Other researchers have proposed different methods for designing signage systems and modeling agent-signage interactions for evacuations and wayfinding scenarios. For example, Tseng and colleagues [46] used Building Information Modeling (BIM) technology for designing the signage system of a public building that was more effective than traditional procedures. They also suggested that the architectural plan and signage layout can be processed simultaneously in a BIM collaborative environment. Similarly, Motamedi and colleagues [47] proposed a system for optimizing the arrangement of directional and identification signage in BIM-enabled environments. Their system estimated optimal signage arrangement based on signage visibility and legibility for a 3D pedestrian model. However, signage detection and interpretation was not considered [47], and the agents’ paths were not affected by the navigation information provided by signage. Consequently, the empirical evaluation of cascading decisions along a route containing several signs (i.e., wayfinding) was infeasible.

Different models of wayfinding behavior have assessed agent-signage interaction with various signage parameters. For example, Hajibabai and colleagues [48] proposed a wayfinding simulation in a 2D environment model using directional signage for emergency evacuation during a fire. The agents in this simulation could decide their routes of movement based on perceived signage and fire propagation. However, the visibility and legibility of the signs were estimated using simple heuristics, and signage detection was not considered. Recently, signage-based wayfinding simulation has advanced by incorporating different signage parameters. Chen and colleagues [49] proposed and tested a wayfinding simulation algorithm based on 3D structural information, including doorway width and height, the contrast and intensity of the signage, and room illumination. Along with Morrow and colleagues [50], this study [49] is difficult to apply to the evaluation of a signage system with respect to wayfinding because the proposed model did not incorporate agent-signage interaction.

Simulations of human-signage interaction also require the optimization of sign placement in order to improve wayfinding. For example, Lin and colleagues [51] proposed a cellular automata model for optimizing directional signs in terms of congestion to facilitate occupants’ wayfinding in an airport terminal. Other researchers have optimized similar simulations in terms of visibility [52, 53]. For example, Tam and colleagues [52] optimized a binary linear model for sign placement in terms of the ratio of the number of available sight lines and the total number of sight lines that exist throughout the terminal. Similarly, Zhang and colleagues [53] proposed another model based on cellular automata for human-signage interaction during a simulated evacuation based on the coverage area of individual signs and the overall coverage of the signage system.

Some researchers [35, 54] have proposed schemes for wayfinding simulation based on agents’ perception of directional and identification signage in a 3D environment model. In these simulations, each successive walking direction of each agent was determined autonomously based on navigation information from the perceived signage. Signage perception was determined using estimations of signage visibility and legibility that were based on the visual perception of the pedestrian model. However, the detection of the perceived sign and the interpretation of information provided by the sign were not considered in these simulations.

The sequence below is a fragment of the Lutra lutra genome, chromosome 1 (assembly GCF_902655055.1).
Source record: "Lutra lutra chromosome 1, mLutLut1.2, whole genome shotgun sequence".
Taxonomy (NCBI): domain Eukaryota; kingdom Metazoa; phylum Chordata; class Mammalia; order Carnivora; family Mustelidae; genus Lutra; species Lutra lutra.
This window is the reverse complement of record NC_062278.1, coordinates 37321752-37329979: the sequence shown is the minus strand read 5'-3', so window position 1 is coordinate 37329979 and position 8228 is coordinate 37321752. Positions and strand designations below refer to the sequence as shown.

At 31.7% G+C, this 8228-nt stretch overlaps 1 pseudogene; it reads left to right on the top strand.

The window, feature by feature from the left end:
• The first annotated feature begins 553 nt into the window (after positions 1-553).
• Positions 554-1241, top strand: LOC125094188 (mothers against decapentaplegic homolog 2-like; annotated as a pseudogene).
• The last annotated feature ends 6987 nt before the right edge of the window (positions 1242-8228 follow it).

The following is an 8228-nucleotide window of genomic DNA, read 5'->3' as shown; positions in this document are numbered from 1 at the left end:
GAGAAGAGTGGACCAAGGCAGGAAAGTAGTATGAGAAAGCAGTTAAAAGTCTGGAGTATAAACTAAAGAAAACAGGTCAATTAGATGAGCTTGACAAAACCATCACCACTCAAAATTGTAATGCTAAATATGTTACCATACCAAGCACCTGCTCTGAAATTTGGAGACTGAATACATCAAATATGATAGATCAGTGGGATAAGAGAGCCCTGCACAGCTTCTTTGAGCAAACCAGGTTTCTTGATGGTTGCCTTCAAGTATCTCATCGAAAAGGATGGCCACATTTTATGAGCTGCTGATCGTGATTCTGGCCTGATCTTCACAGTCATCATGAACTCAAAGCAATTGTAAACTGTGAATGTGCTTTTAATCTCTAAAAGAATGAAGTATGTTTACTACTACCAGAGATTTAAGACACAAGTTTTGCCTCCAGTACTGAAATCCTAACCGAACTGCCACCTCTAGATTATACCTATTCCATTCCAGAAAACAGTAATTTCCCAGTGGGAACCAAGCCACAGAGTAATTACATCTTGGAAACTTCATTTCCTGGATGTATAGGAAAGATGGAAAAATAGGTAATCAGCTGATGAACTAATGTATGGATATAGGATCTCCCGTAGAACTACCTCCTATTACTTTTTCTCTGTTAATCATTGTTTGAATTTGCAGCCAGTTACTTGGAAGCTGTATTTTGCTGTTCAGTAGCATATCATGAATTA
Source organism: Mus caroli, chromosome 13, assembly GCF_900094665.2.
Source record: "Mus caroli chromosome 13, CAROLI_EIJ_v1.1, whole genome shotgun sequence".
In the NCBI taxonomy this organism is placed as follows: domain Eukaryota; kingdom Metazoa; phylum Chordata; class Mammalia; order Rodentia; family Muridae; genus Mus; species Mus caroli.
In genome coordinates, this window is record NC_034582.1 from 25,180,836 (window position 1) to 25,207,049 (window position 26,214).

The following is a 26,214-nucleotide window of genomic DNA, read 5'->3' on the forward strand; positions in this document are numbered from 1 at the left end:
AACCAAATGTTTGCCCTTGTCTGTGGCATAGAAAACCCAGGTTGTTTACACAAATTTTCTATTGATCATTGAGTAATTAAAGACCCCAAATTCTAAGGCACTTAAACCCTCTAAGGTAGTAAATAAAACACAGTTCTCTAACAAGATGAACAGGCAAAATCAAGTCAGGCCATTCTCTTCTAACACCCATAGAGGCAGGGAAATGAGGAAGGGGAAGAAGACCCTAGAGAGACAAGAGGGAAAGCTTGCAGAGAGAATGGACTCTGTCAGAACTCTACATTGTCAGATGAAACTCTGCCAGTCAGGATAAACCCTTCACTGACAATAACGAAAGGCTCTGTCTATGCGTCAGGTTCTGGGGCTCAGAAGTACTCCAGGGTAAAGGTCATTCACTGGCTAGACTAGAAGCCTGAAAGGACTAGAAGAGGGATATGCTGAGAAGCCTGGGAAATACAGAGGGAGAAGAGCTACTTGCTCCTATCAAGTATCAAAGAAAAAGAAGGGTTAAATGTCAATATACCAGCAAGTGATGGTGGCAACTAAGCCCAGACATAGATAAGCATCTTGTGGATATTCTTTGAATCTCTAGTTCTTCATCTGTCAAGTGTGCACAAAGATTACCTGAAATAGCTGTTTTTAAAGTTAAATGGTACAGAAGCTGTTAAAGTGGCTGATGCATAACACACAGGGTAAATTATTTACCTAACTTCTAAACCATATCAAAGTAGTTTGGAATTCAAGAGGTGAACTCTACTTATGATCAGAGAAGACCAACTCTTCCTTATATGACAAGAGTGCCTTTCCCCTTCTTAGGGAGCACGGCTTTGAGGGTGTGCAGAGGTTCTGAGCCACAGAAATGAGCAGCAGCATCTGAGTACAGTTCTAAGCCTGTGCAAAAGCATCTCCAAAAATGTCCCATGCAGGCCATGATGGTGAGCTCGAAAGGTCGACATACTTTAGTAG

Information theory may provide the flexibility required to incorporate various physiological (e.g., visual acuity), physical (e.g., VCA), and psychological (e.g., interpretation) factors into agent-based wayfinding models. Previously, information theory has been employed to measure scene complexity in computer graphics [55] and to automatically compute ideal viewing positions for polygonal scenes based on viewpoint entropy measures [56]. Turkay and colleagues [57] proposed an information theory-based framework that automatically controls the movement of the virtual camera in a crowded environment. They have extended their framework to control the behavior of an agent in crowd simulations to include variability in and realism of movement [58]. While Turkay and colleagues [58] focused on individual differences among agents in a crowd, the present work emphasizes the cognitive capacity of an individual agent given knowledge in the world.


In this paper, we examine dominant physical and psychological factors such as a sign’s visibility, the agent’s height, and spatial decision-making.

Signage and Environment Model

In the proposed model, a signage system consists of a set of signs. Individual signs are represented by their legibility attributes along with a list of goal locations. These attributes include saliency, text legibility distance, sign visibility distance, sign type, comprehension time, and content. Each sign is considered an asset, and the sign’s property is assigned during its creation as a property-set in BIM [59]. Table 1 in Appendix A lists the sign’s attributes and describes each attribute in detail.

Grid Maps